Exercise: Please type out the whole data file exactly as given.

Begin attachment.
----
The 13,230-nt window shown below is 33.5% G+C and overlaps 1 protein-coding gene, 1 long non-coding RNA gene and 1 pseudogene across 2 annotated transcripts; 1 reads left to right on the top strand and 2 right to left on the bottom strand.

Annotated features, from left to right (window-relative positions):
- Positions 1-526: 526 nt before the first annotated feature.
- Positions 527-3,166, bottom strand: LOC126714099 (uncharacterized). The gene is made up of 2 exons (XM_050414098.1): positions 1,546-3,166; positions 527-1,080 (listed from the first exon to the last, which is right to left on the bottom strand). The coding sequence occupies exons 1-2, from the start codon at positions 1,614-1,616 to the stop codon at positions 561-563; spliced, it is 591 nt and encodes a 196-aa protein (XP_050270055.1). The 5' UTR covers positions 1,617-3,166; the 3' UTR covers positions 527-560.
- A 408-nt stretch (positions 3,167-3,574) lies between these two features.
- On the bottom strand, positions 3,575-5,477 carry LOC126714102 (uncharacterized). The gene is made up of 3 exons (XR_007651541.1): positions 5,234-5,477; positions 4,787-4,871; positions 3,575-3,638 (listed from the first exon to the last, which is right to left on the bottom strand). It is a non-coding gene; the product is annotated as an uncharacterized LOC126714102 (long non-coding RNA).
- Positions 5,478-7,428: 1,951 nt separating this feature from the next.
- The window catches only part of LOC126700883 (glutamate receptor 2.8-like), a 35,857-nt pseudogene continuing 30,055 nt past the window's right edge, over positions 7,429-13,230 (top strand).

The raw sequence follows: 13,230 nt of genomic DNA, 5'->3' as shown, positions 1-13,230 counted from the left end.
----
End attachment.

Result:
The 13,230-nt window shown below is 33.5% G+C and overlaps 1 protein-coding gene, 1 long non-coding RNA gene and 1 pseudogene across 2 annotated transcripts; 1 reads left to right on the top strand and 2 right to left on the bottom strand.

Annotated features, from left to right (window-relative positions):
- Positions 1-526: 526 nt before the first annotated feature.
- Positions 527-3,166, bottom strand: LOC126714099 (uncharacterized). The gene is made up of 2 exons (XM_050414098.1): positions 1,546-3,166; positions 527-1,080 (listed from the first exon to the last, which is right to left on the bottom strand). The coding sequence occupies exons 1-2, from the start codon at positions 1,614-1,616 to the stop codon at positions 561-563; spliced, it is 591 nt and encodes a 196-aa protein (XP_050270055.1). The 5' UTR covers positions 1,617-3,166; the 3' UTR covers positions 527-560.
- A 408-nt stretch (positions 3,167-3,574) lies between these two features.
- On the bottom strand, positions 3,575-5,477 carry LOC126714102 (uncharacterized). The gene is made up of 3 exons (XR_007651541.1): positions 5,234-5,477; positions 4,787-4,871; positions 3,575-3,638 (listed from the first exon to the last, which is right to left on the bottom strand). It is a non-coding gene; the product is annotated as an uncharacterized LOC126714102 (long non-coding RNA).
- Positions 5,478-7,428: 1,951 nt separating this feature from the next.
- The window catches only part of LOC126700883 (glutamate receptor 2.8-like), a 35,857-nt pseudogene continuing 30,055 nt past the window's right edge, over positions 7,429-13,230 (top strand).

The raw sequence follows: 13,230 nt of genomic DNA, 5'->3' as shown, positions 1-13,230 counted from the left end.